Dean's Seminars

Stephanie Travis' (foreground) in class with freshmen (left to right) Jamie Oakley, Jason Katz, Bailee Weisz and Kimmie Krane

Dean’s Seminars provide Columbian College first-year students with focused scholarship that emphasizes lively discussions on topics relevant to the issues of our time. Sometimes edgy and always engaging, the seminars provide students one-of-a-kind opportunities that challenge the mind and often tap into emerging interests.

First-year Columbian College students can register for Dean's Seminars through the GWeb Information System.

Albert Cramer





"A memorable experience was when Professor Dane Kennedy took us to the Library of Congress for our Dean's Seminar class on empires. The maps and artifacts gave a visual history that one cannot get out of a textbook."

Albert Cramer
BA '12, History

Spring 2024 Dean's Seminars

For the dates and times that these courses meet, please review the Schedule of Classes.

Entertainment Nation
  • Professor S. Silver
  • AMST 1000.10
  • GPAC: Critical Thinking in the Humanities

In 2023, the Smithsonian National Museum of American History unveiled its new exhibit “Entertainment Nation,” just blocks from GW’s campus. This seminar invites students to engage critically with this exhibit, which includes artifacts from Dorothy’s ruby slippers to Ali Wong’s “Baby Cobra” dress, covering a wide range of entertainment forms in theater, television, film, music, stand-up comedy, and sports. We will examine how history is written, how historians present their ideas to the public, and how the arrangement of those ideas and artifacts make an argument. Students who are fans of music, comedy, and television will be introduced to scholarship on these topics, as we learn to think critically about the role entertainment has played in U.S. history, engaging in questions of empire, citizenship, and national identity. This seminar will introduce students to some of the major questions in American Studies—How can we think globally about “American” history? What is the relationship between the individual and the popular? How does media technology shape popular culture? What are the politics of spectatorship and display? How have U.S. entertainment cultures perpetuated white supremacy and racial subjugation? And, in contrast, how have racialized performers mobilized entertainment to demand freedom? In analyzing the exhibit’s contents and interpretation, we will examine how studies in LGBT/queer history, Black history, Latine history, and Indigenous histories have shaped the exhibit, while engaging theories in media studies, performance studies, popular music studies, and public history to interpret U.S. entertainment cultures.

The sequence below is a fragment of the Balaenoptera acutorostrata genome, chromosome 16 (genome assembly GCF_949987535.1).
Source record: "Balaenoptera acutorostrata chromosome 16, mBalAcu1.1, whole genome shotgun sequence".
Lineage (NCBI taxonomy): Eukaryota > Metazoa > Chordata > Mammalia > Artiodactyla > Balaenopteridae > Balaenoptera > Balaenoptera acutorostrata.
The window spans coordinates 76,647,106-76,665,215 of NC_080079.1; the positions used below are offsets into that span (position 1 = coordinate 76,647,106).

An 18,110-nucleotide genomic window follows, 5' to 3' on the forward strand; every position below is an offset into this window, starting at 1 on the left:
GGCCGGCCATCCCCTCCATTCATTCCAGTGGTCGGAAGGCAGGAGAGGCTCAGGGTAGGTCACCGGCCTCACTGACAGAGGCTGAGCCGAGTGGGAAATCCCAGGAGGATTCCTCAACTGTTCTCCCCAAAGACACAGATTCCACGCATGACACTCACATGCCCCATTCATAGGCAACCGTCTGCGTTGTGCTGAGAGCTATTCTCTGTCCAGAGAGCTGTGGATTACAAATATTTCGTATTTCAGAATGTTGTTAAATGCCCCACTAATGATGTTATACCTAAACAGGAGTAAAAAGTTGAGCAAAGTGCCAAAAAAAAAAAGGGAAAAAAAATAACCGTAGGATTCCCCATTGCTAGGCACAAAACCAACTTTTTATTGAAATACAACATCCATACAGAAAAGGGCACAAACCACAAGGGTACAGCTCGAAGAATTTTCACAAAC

Zombie Capitalism
  • Professor D. Orenstein
  • AMST 1000.11
  • GPAC: Critical Thinking in the Humanities
  • GPAC: Oral Communication